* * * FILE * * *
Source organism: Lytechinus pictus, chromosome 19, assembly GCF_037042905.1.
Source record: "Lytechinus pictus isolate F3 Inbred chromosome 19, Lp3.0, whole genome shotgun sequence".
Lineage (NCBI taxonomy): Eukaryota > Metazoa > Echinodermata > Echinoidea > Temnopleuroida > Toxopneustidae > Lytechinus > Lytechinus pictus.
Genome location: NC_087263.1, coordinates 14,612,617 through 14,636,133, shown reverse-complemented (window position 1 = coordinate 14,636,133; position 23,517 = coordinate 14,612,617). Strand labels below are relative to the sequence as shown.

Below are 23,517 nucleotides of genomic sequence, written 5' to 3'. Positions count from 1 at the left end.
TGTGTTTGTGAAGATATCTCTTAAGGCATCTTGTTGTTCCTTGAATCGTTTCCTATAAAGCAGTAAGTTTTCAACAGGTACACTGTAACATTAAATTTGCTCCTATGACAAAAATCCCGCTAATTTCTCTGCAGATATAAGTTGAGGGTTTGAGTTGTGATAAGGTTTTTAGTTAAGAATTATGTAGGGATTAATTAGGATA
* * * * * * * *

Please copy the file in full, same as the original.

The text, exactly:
Source organism: Lytechinus pictus, chromosome 19, assembly GCF_037042905.1.
Source record: "Lytechinus pictus isolate F3 Inbred chromosome 19, Lp3.0, whole genome shotgun sequence".
Lineage (NCBI taxonomy): Eukaryota > Metazoa > Echinodermata > Echinoidea > Temnopleuroida > Toxopneustidae > Lytechinus > Lytechinus pictus.
Genome location: NC_087263.1, coordinates 14,612,617 through 14,636,133, shown reverse-complemented (window position 1 = coordinate 14,636,133; position 23,517 = coordinate 14,612,617). Strand labels below are relative to the sequence as shown.

Below are 23,517 nucleotides of genomic sequence, written 5' to 3'. Positions count from 1 at the left end.
TGTGTTTGTGAAGATATCTCTTAAGGCATCTTGTTGTTCCTTGAATCGTTTCCTATAAAGCAGTAAGTTTTCAACAGGTACACTGTAACATTAAATTTGCTCCTATGACAAAAATCCCGCTAATTTCTCTGCAGATATAAGTTGAGGGTTTGAGTTGTGATAAGGTTTTTAGTTAAGAATTATGTAGGGATTAATTAGGATA